"Commit your way to the Lord. Trust in Him, and He will act."

3. Romans 8:18

"The pain that you've been feeling, can't compare to the joy that's coming."

4. Proverbs 31:25

"She is clothed in strength, and dignity, and she laughs without fear of the future."

5. Joshua 1:9

"Be bold. Be brave. Be courageous."

6. Ecclesiastes 3:1

"There is a time for everything and a reason for every activity under the heavens."

7. Isaiah 41:10

"Don't be afraid, for I am with you. Don't be discouraged, for I am your God. I will strengthen you and help you. I will hold you up with my victorious right hand."

8. Isaiah 66:9

"I will not cause pain without allowing something new to be born, says the Lord."

9. Psalm 91:4

"He will cover you with His feathers, and under His wings, you will find refuge; His faithfulness will be your shield and rampart."

10. Psalm 62:1-2

"My soul finds rest in God alone, my salvation comes from Him, He alone is my rock and my salvation."

11. Philippians 4:13

"I can do everything through Christ who gives me strength."

12. Jeremiah 29:11

"For I know the plans I have for you, plans to prosper you and not harm you, plans to give you hope and a future."

Cover Image Credit: pixabay.com

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Maybe, All You Really Need Is Love

An article in which I discuss the topic of faith and organized religion and just how strange it is.

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Faith is so weird.

I am incapable of speaking for everyone but being raised in the Bible Belt, spending my elementary education in a Catholic school, growing up in a religious home, and spending every summer since third grade at a church camp, I can say that it's hard to think sometimes. My parents are very respectful of other religions, and I know they will read this so know that this is not a complaint, but it was just naturally assumed that I would be Episcopalian too. It was never forced down my throat or shoved into my life, it's just the way the world works. Obviously, there are reasons not to believe and reasons to believe and I really don't know the answer or if God is real but I know that love is real. The idea of organized religion has always bothered me. Everyone is given a set of instructions to follow and it is expected of them to follow. Go to church on Sunday. Go to the Synagogue on Saturday. Do not eat food that was not given to you. Suffering exists, to get rid of if you must get rid of attachment. There are stories upon stories, teachings and scriptures that people take too seriously in my opinion. I've never read the Bible from start to finish. I plan on it, one day, but I don't think it holds any sort of answer. It was a book written by a bunch of men back 2000 years ago. The book has been used to explain why we should have slaves, why we shouldn't allow gays, and where a woman's place should be. So no, I don't believe we should follow the Bible. Especially the Torah. I mean G-d was actually pretty brutal. G-d will make a flood one day to kill off most of the earth then help Abraham and Sarah have a kid only to tell Abraham to go kill Isaac. Not to mention the series of plagues G-d inflicted on the Egyptians for enslaving the Jewish people.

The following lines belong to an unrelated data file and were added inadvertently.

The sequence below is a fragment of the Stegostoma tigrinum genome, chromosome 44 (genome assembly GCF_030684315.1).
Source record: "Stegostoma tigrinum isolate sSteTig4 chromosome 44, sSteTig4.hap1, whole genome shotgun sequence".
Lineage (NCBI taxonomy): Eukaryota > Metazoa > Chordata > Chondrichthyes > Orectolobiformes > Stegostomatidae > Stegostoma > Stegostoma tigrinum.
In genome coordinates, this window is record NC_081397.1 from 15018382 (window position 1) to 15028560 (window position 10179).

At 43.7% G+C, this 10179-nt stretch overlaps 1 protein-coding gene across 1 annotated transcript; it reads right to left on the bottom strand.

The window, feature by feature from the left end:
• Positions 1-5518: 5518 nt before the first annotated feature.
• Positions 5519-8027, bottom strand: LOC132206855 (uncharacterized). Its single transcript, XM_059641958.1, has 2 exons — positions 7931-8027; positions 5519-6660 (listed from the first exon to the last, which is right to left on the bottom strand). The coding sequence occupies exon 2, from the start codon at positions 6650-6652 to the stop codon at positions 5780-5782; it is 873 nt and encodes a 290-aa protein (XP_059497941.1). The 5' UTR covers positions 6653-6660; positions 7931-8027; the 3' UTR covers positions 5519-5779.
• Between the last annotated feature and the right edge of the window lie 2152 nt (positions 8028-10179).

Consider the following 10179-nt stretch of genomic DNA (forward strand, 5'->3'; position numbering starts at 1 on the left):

There's a line in one of Madeleine L'Engle's books, "A House Like a Lotus", where the character Max is philosophizing the world with the narrator, Polly O'Keefe. Max goes off into a monologue in which she states, "If we kept God and got rid of religion, the world would be a much better place." To me, this makes sense. In my comparative religions class, my professor started off the semester with the statement, "Humans are inherently religious" then let the class discuss. The thing is, religion has gained a negative condonation, and rightfully so. People aren't inherently religious. While we do strive for structure and meaning, everybody is different. You can't file humanity between only two titles, we're too broad for that. Madeleine L'Engle was a big-time Episcopalian, and it wasn't until I started collecting her books did I find more meaning into the thought of religion. Her thought of keeping God, to me, is keeping love. It isn't the set plans or rules that we need to follow, it's what you are supposed to learn, and that's just love.

I call myself Episcopalian, mostly because of my environment. My involvement with the Episcopal diocese is without a doubt the best thing to have ever happened to me. It's not because I had gone to some church camp where I found God and read the bible ten times a day, though I definitely still do go to church camp. It's because of the people I met through it. I consider myself religious by association because I spend weekends and summers at these Episcopal events and because I find beauty in Compline and the songs we sing. Maybe that's all we need. Maybe all we need in life is to spend weekends with friends, spend summers serving a bunch of elementary school kids and friends with diverse-abilities. There is a beauty of the collection of voices with nothing but the strumming of a guitar at night, when everything is silent but full. Maybe, all you really need is love to succeed in the world.